2 football players await fate

Both participated in Saturday’s season-opening victory against Penn State.

Temple football players Dion Dawkins and Haason Reddick  may avoid the courtroom if the District Attorney’s Office accepts their request for entrance into the Accelerated Rehabilitative Disposition program.

Dawkins, a junior offensive lineman, and Reddick, a redshirt-junior defensive lineman, are facing charges of aggravated assault, conspiracy, simple assault and recklessly endangering another person after an incident on Jan. 18 at Club 1800 in Northern Liberties.

Prosecutors claim Dawkins and Reddick attacked Benjamin Wood, a fellow Temple student. Wood suffered a broken orbital bone and a concussion.

Wood testified at the preliminary hearing in April that he attempted to break up a fight between Reddick and his friend, Delonte Stancil. Wood said he was thrown to the ground and kicked in the eye. Then, Wood said Dawkins punched him more than 10 times.

“This was a beatdown,” Assistant District Attorney Jason Grenell told Judge Joyce Eubanks at the preliminary hearing. “The complainant was trying to help someone … [the fight] caused permanent damage, he’s got double vision. … Two people were stomping on Mr. Wood, and they’re sitting here in this courtroom today.”

Attorney James Funt, who represented Dawkins, said at the hearing that his client was a “peacemaker” that night.

Judge Joyce Eubanks dismissed most of the charges against the two in in April, but the charges were refiled by the District Attorney’s office in June. Dawkins and Reddick are still active members of the football team, and played in Saturday’s season opener against Penn State.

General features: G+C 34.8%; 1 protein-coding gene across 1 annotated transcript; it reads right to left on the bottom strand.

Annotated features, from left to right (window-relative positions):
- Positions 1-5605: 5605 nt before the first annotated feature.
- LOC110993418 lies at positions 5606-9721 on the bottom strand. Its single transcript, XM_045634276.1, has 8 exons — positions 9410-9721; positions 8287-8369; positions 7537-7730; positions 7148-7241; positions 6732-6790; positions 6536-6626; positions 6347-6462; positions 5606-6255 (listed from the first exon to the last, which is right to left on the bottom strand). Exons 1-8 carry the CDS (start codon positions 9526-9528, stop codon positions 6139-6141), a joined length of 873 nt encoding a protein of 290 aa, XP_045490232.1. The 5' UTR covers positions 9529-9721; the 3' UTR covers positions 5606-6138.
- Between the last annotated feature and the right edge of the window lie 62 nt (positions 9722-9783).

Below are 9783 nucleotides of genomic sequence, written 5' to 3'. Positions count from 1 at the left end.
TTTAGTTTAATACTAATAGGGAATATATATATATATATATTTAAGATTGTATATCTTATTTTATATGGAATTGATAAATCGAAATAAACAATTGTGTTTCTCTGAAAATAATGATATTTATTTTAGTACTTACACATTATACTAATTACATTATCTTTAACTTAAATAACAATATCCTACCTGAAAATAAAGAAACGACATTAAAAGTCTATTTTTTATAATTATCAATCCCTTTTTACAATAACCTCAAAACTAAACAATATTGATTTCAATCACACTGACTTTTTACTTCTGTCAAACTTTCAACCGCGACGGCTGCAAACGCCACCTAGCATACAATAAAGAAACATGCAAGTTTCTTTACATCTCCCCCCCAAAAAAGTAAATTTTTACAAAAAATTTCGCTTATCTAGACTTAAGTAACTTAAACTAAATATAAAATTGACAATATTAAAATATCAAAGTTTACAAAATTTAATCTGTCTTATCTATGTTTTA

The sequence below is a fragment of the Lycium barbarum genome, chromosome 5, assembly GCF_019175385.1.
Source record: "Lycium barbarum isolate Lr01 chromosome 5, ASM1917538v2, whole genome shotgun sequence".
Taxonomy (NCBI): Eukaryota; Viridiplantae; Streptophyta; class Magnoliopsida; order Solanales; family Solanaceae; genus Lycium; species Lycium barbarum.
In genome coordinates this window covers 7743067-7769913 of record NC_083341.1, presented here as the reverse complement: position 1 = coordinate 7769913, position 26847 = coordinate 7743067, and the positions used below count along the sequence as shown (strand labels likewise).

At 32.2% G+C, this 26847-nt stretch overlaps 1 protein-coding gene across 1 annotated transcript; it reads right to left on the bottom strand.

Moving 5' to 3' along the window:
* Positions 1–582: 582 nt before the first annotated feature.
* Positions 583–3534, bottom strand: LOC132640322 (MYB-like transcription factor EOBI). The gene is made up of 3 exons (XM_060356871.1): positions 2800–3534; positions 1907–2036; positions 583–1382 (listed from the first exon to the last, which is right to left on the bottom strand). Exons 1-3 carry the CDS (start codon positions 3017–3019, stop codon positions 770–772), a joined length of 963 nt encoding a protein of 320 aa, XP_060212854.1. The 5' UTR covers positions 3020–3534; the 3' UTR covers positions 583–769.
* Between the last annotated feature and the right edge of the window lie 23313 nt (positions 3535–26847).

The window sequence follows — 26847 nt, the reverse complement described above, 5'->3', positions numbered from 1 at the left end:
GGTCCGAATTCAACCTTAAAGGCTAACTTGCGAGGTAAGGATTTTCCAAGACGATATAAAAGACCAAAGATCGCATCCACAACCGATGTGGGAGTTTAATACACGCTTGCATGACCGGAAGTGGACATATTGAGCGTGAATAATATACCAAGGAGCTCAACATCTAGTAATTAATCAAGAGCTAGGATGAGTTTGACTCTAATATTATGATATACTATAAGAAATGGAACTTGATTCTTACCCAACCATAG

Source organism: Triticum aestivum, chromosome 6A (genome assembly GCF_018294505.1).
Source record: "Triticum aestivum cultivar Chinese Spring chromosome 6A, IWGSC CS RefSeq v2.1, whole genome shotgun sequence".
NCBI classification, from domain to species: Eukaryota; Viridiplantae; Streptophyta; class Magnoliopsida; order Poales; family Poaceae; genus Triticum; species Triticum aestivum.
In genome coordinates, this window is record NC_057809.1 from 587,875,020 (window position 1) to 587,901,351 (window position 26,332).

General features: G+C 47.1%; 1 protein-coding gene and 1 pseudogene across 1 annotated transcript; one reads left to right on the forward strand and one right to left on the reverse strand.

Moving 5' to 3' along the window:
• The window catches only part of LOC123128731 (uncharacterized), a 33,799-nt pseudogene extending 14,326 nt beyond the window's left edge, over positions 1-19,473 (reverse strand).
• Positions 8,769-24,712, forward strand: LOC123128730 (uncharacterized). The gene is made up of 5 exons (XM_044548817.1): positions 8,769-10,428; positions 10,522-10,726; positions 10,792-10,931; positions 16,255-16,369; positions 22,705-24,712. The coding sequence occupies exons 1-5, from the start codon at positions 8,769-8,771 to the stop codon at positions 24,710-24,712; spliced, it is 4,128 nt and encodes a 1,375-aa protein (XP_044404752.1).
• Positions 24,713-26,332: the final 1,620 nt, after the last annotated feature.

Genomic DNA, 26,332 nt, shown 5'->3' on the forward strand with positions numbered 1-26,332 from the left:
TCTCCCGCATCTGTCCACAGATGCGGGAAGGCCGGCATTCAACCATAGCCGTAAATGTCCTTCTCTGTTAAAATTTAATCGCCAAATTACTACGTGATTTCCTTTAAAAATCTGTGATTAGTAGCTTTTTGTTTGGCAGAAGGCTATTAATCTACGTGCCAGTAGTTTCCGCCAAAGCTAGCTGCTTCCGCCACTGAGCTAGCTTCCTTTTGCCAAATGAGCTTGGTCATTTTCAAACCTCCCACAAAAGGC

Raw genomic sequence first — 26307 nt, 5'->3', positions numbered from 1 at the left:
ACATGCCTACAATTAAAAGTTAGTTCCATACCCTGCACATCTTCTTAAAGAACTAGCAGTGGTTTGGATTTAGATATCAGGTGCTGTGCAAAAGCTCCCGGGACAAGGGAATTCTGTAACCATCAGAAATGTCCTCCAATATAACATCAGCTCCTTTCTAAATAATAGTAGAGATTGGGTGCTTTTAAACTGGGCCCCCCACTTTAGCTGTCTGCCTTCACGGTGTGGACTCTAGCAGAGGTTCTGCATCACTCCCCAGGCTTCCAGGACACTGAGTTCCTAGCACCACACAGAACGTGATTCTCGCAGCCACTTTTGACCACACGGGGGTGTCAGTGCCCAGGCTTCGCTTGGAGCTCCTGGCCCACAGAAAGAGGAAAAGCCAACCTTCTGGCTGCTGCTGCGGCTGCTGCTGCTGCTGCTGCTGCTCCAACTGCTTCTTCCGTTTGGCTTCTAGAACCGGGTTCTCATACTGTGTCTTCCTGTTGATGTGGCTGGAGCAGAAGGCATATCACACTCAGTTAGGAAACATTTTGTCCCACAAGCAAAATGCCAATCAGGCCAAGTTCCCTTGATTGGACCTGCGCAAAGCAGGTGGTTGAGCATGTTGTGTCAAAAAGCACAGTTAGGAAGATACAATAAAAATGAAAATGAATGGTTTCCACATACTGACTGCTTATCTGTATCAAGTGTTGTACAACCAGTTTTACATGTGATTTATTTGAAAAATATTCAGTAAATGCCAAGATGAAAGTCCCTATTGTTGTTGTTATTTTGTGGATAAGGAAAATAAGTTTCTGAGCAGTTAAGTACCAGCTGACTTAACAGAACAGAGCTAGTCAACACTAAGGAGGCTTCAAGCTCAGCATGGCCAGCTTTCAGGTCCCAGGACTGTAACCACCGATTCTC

Now, the cases against Dawkins and Reddick are being continued for ARD consideration.

The ARD program is for first-time offenders, and it allows them to avoid a trial and expunge their records after a probationary period and sometimes community service. It is a “diversionary program,” Cameron Kline, a spokesman for the Philadelphia County District Attorney’s Office said.

Those who are accepted to the ARD program do not have to admit guilt to the charges against them; however, they are not cleared of guilt either.

Attorney Max Kramer, who is representing Reddick, said the admission of his client into the ARD program, which typically is reserved for DUI cases, is “kind of a long shot.”

Kramer, who added that he’s not sure whether he will continue to represent Reddick, explained that the ARD program is “the best path anybody can take,” and for most a safer option than arguing the case in court.

“There’s always a risk,” he said. “And once you’re convicted, you have a record for life.”

Jack Tomczuk can be reached at jack.tomczuk@temple.edu or on Twitter @JackTomczuk.

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